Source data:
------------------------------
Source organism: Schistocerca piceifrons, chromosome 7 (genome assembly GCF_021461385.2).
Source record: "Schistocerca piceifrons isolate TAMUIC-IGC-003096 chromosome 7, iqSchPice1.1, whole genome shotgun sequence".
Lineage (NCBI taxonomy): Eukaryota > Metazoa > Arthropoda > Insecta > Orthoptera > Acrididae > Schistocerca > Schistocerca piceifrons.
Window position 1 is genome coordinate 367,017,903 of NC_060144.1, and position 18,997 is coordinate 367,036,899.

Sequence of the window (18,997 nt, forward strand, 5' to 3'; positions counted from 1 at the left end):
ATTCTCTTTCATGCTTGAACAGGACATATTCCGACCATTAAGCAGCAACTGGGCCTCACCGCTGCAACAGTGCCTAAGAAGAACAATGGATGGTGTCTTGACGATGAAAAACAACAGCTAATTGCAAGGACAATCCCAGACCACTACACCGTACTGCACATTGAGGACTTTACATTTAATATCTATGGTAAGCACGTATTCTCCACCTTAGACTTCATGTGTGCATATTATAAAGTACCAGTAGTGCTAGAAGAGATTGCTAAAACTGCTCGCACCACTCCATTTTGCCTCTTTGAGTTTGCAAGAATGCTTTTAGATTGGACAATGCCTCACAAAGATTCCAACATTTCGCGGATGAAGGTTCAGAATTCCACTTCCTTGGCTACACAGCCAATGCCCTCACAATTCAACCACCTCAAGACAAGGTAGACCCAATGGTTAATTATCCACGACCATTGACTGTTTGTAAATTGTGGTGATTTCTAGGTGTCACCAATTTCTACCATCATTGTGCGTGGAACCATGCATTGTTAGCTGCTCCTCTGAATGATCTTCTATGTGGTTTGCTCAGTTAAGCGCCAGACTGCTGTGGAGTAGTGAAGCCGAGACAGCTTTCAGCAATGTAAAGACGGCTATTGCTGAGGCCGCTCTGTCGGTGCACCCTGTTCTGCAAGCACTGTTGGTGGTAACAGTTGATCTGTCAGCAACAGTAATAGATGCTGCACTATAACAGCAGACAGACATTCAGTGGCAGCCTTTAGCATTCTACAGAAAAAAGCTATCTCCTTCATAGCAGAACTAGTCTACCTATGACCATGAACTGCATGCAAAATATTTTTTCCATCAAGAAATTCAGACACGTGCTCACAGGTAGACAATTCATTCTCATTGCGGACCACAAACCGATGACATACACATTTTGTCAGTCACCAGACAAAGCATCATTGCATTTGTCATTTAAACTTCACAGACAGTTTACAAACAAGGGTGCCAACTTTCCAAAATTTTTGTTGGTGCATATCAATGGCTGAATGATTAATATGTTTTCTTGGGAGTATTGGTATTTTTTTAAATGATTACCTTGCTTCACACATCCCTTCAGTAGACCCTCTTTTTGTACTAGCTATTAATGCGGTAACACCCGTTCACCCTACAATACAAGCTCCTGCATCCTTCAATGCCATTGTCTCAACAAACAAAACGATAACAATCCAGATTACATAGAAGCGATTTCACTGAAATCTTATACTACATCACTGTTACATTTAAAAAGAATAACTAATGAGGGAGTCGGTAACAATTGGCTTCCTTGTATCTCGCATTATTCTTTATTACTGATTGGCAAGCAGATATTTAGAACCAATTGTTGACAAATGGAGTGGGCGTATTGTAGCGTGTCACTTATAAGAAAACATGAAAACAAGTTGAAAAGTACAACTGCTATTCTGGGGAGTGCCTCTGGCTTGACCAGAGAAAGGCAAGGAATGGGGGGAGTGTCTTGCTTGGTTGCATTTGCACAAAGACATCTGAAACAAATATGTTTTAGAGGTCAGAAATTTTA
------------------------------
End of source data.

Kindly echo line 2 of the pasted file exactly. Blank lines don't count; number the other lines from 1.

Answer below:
Source record: "Schistocerca piceifrons isolate TAMUIC-IGC-003096 chromosome 7, iqSchPice1.1, whole genome shotgun sequence".